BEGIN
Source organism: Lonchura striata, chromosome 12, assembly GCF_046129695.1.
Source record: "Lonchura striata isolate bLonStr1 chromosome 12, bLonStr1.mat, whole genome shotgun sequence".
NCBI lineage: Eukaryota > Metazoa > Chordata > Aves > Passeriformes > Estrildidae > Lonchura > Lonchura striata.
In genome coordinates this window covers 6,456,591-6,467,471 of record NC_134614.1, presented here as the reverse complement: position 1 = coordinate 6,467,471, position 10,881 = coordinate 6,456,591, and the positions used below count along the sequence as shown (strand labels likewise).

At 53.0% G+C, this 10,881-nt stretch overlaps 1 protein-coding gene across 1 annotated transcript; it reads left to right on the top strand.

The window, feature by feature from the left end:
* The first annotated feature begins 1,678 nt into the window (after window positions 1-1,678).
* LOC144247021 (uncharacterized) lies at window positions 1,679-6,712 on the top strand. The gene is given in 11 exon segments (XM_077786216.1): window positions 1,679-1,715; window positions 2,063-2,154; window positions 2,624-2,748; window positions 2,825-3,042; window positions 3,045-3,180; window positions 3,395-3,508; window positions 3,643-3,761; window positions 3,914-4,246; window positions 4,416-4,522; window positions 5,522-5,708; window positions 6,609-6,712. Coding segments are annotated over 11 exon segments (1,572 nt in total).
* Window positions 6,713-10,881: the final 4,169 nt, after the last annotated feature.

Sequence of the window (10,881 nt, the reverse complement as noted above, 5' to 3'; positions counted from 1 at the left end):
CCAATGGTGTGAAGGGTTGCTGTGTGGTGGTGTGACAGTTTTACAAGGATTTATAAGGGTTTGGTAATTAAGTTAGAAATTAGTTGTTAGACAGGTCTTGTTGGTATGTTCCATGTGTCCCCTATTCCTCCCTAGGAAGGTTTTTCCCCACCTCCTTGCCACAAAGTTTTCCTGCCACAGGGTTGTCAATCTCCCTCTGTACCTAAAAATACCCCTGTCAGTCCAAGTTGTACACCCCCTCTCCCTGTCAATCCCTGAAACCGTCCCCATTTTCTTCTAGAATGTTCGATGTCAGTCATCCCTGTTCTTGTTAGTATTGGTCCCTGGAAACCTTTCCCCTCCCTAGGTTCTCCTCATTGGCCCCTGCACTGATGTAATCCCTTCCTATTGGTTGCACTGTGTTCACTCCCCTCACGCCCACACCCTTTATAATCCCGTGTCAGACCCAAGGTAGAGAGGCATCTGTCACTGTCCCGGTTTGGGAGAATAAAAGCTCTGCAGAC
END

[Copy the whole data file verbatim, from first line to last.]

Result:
Source organism: Lonchura striata, chromosome 12, assembly GCF_046129695.1.
Source record: "Lonchura striata isolate bLonStr1 chromosome 12, bLonStr1.mat, whole genome shotgun sequence".
NCBI lineage: Eukaryota > Metazoa > Chordata > Aves > Passeriformes > Estrildidae > Lonchura > Lonchura striata.
In genome coordinates this window covers 6,456,591-6,467,471 of record NC_134614.1, presented here as the reverse complement: position 1 = coordinate 6,467,471, position 10,881 = coordinate 6,456,591, and the positions used below count along the sequence as shown (strand labels likewise).

At 53.0% G+C, this 10,881-nt stretch overlaps 1 protein-coding gene across 1 annotated transcript; it reads left to right on the top strand.

The window, feature by feature from the left end:
* The first annotated feature begins 1,678 nt into the window (after window positions 1-1,678).
* LOC144247021 (uncharacterized) lies at window positions 1,679-6,712 on the top strand. The gene is given in 11 exon segments (XM_077786216.1): window positions 1,679-1,715; window positions 2,063-2,154; window positions 2,624-2,748; window positions 2,825-3,042; window positions 3,045-3,180; window positions 3,395-3,508; window positions 3,643-3,761; window positions 3,914-4,246; window positions 4,416-4,522; window positions 5,522-5,708; window positions 6,609-6,712. Coding segments are annotated over 11 exon segments (1,572 nt in total).
* Window positions 6,713-10,881: the final 4,169 nt, after the last annotated feature.

Sequence of the window (10,881 nt, the reverse complement as noted above, 5' to 3'; positions counted from 1 at the left end):
CCAATGGTGTGAAGGGTTGCTGTGTGGTGGTGTGACAGTTTTACAAGGATTTATAAGGGTTTGGTAATTAAGTTAGAAATTAGTTGTTAGACAGGTCTTGTTGGTATGTTCCATGTGTCCCCTATTCCTCCCTAGGAAGGTTTTTCCCCACCTCCTTGCCACAAAGTTTTCCTGCCACAGGGTTGTCAATCTCCCTCTGTACCTAAAAATACCCCTGTCAGTCCAAGTTGTACACCCCCTCTCCCTGTCAATCCCTGAAACCGTCCCCATTTTCTTCTAGAATGTTCGATGTCAGTCATCCCTGTTCTTGTTAGTATTGGTCCCTGGAAACCTTTCCCCTCCCTAGGTTCTCCTCATTGGCCCCTGCACTGATGTAATCCCTTCCTATTGGTTGCACTGTGTTCACTCCCCTCACGCCCACACCCTTTATAATCCCGTGTCAGACCCAAGGTAGAGAGGCATCTGTCACTGTCCCGGTTTGGGAGAATAAAAGCTCTGCAGAC